According to industry tracker Tracxn, there were 33 BNPL-focused startups in India as of August 2021. More established players are also fully pivoting to or offering BNPL services on their platforms.

Startups leading the BNPL revolution in India include LazyPay, which has over 30 million users in India, Simpl, which saw a 40% increase in transactions for everyday essentials, ZestMoney, ePay Later, and Capital float

The BNPL payment ecosystem in India is expected to grow 65.5% on an annual basis to reach $ 11.57 billion in 2021, according to a report by ResearchAndMarkets.

Adoption of fintech solutions by MSMEs

“The recovery of COVID-19 will be digital”, says a McKinsey report from 2020 – a poignant phrase from the world we live in today. “Digital transformation” was the term used in 2021 for MSMEs, and the dogma has since been “digitize or die”.

Fintech has obviously become a priority, helping to bridge the gap between businesses and paying customers.

We went further in 2021

Take, for example, companies like Paytm or KhataBook, who are actively trying to expand their merchant base. Their merchant service offering – for Paytm, at least, primarily aimed at helping businesses accept digital payments – includes many ancillary, often complementary products such as digital accounting, inventory management, personnel and expense management, GST collection etc.

In an increasingly digital world, merchants have found these services, once ignored and barely used, valuable to tracking their finances, as well as identifying areas that could improve efficiency. So much so that merchants are actively starting to pay for these services and are asking for more solutions like business lines of credit based on their digital “khatabooks”.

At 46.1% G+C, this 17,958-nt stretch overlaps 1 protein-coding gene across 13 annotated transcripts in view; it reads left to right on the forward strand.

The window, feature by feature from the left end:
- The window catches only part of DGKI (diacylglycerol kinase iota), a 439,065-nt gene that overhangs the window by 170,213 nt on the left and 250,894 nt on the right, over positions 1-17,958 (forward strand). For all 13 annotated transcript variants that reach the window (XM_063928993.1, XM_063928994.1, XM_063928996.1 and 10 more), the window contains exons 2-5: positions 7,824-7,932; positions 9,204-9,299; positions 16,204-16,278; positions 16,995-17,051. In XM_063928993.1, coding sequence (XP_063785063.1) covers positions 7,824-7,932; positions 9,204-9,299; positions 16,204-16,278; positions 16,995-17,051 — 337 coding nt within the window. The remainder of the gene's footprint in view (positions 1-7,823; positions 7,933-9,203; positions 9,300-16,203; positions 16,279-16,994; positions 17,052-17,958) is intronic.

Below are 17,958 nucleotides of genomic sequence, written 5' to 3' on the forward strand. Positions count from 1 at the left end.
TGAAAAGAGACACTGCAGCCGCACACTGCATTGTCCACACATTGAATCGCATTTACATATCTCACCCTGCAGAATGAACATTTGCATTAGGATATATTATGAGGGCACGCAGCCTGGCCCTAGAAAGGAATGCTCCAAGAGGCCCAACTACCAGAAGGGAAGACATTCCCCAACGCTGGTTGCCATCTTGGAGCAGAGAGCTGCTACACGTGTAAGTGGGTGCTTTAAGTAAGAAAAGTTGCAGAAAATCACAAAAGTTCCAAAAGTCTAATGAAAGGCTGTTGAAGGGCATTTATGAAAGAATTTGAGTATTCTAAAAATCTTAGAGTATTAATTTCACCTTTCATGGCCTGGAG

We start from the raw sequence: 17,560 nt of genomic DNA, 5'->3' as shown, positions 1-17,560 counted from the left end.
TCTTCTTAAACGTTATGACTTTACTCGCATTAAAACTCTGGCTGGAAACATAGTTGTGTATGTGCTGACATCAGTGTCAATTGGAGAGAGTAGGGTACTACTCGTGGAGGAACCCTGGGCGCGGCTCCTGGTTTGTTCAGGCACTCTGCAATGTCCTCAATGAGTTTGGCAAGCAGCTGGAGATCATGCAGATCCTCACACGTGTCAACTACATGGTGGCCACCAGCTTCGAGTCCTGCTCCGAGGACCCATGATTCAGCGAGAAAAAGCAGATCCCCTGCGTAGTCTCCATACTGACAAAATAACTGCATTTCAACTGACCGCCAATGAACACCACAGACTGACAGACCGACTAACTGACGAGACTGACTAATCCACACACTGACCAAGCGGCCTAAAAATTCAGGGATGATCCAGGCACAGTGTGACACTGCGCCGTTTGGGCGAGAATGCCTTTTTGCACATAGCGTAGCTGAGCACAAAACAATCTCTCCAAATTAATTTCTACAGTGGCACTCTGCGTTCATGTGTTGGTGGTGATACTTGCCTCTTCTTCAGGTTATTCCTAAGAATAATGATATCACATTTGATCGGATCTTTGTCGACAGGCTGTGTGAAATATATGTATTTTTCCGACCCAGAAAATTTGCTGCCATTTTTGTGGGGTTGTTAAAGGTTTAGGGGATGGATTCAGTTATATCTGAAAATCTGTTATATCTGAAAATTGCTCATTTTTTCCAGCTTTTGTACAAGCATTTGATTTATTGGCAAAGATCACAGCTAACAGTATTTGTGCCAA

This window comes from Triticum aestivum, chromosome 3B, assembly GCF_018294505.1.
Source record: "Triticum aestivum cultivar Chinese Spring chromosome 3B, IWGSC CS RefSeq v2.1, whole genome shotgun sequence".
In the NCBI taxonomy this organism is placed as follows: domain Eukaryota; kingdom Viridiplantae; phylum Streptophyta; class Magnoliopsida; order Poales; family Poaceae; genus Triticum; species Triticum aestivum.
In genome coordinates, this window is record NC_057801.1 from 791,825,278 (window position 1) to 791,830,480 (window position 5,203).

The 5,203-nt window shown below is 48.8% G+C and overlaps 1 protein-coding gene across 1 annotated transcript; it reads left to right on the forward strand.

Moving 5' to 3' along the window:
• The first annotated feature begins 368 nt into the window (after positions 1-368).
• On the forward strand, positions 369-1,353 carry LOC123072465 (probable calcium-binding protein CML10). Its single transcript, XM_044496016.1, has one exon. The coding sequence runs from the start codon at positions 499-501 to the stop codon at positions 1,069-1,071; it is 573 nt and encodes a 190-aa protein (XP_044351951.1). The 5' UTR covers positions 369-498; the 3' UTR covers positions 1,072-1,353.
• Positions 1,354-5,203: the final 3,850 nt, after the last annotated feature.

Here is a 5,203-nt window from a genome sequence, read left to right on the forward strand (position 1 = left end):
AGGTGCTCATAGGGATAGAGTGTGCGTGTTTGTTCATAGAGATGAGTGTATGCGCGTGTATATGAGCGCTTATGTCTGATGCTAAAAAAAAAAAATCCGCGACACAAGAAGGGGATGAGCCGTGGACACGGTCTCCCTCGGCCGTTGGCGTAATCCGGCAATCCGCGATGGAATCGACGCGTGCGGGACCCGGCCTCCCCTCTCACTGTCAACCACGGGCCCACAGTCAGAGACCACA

Startups like Khatabook, Chqbook, OkCredit, and Vyapar application are leading this space, while international companies like Indonesia-based BukuWarung are taking inspiration from India’s playbook and providing similar services in Southeast Asia.

Increase in trading strategy platforms to serve the growth of retail investors

In fiscal year 2019, India added 3.4 million active mat accounts. In 2021, this number rose to 14.1 million, a jump of 4.7 times in the space of 12 months.

In fact, data from the NSDL and CDS shows that in the first quarter of fiscal 22, nearly 7.1 million demat accounts have been opened, putting us on the right track to add 28.4 million new accounts if the current average rate holds.

COVID-19 has been a big spark in this sudden rush for online trading platforms – but now we are seeing Act II of this story that is played out in the fintech space: the dawn of trading strategy platforms.

All is said and done, stock markets are difficult to assess, even for the most seasoned trader, and retail investors are several notches below in terms of expertise. Trading strategy platforms solve this problem.

“You opened a demat account, invested in safe, blue-chip blue chip stocks, but now what? How to keep making money in the stock market? This is where trading strategy platforms come in, ”says Anand Desai, a 24-year-old computer scientist who opened an account with Zerodha last year and signed up for strategy services on platforms similar to Small business, Stratzy, WealthDesk etc.

For the multitude of new-age investors like Anand, who signed up for online trading during the lockdowns last year, trading strategy platforms not only help them decide where to invest their money, but also take the hassle out of them. linked to the constant monitoring of daily stock movements. and the reorganization of portfolios.

“Investing in mutual funds adds value to people who have millions of rupees and earn tens of thousands of dollars. Retail investors with a corpus of Rs 1 lakh to Rs 10 lakh will not really see substantial added value by investing in mutual funds, even if they stay invested for the longer term… the returns they earn make a very marginal difference to their net worth ”, Harsh Agarwal, asset manager and hedge fund operator, who recently co-founded the trading platform algo RAIN Technologies YourStory said in an interview.

These mini versions of a traditional investment banking where fancy college men in bespoke suits call the shots, provide services that were previously out of reach, financially, for the common man. they are economical, expert-guided, easy to understand, and seek only to maximize profits for investors – all without margin commissions, technical market details, and confusing language.

Startups in this space include Smallcase, WealthDesk, RAIN, Stratzy, Scripbox, Pickright, among others.

Edited by Teja Lele Desai